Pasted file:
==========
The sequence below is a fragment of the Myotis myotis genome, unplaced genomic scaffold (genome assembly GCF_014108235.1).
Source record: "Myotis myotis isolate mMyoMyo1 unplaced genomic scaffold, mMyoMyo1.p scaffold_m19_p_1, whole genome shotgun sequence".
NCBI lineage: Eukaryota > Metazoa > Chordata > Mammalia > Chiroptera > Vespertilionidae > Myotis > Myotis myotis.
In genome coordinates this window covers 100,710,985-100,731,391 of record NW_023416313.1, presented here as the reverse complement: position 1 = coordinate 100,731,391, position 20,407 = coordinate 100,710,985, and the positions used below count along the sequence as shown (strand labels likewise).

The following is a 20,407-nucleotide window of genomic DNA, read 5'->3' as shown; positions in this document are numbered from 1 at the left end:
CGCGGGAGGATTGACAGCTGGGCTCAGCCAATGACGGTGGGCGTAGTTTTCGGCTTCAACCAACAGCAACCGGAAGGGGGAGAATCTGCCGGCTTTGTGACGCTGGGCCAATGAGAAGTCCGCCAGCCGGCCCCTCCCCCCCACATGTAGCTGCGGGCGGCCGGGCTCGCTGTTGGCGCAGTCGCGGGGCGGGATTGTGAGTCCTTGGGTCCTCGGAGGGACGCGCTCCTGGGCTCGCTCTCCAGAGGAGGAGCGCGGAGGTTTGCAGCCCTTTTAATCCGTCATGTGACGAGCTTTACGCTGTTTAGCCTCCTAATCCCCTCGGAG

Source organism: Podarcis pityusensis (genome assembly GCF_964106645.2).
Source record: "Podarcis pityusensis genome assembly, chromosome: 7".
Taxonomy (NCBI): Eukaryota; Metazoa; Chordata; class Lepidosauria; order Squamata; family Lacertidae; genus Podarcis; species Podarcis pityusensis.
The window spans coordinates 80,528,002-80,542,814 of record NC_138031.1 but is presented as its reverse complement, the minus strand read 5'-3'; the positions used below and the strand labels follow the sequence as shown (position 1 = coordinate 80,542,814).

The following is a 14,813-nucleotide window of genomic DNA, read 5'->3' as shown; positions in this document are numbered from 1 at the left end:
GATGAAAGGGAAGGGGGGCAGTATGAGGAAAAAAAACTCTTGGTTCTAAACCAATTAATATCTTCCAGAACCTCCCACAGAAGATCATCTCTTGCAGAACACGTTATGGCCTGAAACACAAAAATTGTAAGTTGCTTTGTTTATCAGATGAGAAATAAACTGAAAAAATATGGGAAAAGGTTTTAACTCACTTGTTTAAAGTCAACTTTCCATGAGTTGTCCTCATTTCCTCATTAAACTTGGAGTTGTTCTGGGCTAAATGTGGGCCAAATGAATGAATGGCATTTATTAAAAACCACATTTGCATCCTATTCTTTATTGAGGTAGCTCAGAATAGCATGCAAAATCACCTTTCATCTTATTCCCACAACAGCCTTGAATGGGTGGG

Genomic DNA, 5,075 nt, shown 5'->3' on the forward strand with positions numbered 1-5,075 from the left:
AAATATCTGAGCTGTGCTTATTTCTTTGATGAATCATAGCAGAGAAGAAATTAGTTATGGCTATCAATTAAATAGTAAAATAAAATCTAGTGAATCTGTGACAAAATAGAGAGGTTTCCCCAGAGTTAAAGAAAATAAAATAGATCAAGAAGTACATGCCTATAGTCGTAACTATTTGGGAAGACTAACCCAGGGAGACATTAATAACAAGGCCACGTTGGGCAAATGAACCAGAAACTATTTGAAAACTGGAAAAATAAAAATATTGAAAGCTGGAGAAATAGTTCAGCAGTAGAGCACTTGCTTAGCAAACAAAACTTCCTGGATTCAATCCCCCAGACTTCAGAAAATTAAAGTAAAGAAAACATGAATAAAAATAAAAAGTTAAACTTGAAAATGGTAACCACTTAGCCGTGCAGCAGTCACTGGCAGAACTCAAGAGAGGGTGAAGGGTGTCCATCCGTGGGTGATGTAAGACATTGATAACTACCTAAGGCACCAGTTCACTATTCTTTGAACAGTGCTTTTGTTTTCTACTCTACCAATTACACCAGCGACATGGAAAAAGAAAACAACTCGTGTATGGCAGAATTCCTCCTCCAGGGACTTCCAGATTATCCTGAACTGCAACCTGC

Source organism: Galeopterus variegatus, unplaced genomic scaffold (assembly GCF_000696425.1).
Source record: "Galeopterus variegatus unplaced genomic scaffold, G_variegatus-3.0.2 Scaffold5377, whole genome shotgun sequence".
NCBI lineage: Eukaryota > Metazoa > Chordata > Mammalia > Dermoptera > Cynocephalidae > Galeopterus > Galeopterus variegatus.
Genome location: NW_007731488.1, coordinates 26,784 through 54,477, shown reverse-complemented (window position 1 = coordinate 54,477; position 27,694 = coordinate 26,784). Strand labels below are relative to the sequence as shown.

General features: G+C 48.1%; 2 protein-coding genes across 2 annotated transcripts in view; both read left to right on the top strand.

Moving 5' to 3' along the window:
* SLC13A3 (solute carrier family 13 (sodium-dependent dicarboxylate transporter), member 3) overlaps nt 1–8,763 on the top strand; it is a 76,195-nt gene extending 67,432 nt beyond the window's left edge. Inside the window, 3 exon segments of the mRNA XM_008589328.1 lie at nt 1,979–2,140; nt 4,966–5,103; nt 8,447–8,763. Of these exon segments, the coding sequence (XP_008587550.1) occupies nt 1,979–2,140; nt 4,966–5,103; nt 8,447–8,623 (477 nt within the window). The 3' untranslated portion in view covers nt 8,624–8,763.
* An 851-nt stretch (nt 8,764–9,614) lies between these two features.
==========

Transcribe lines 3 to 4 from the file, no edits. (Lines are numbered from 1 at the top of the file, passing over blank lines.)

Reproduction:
NCBI lineage: Eukaryota > Metazoa > Chordata > Mammalia > Chiroptera > Vespertilionidae > Myotis > Myotis myotis.
In genome coordinates this window covers 100,710,985-100,731,391 of record NW_023416313.1, presented here as the reverse complement: position 1 = coordinate 100,731,391, position 20,407 = coordinate 100,710,985, and the positions used below count along the sequence as shown (strand labels likewise).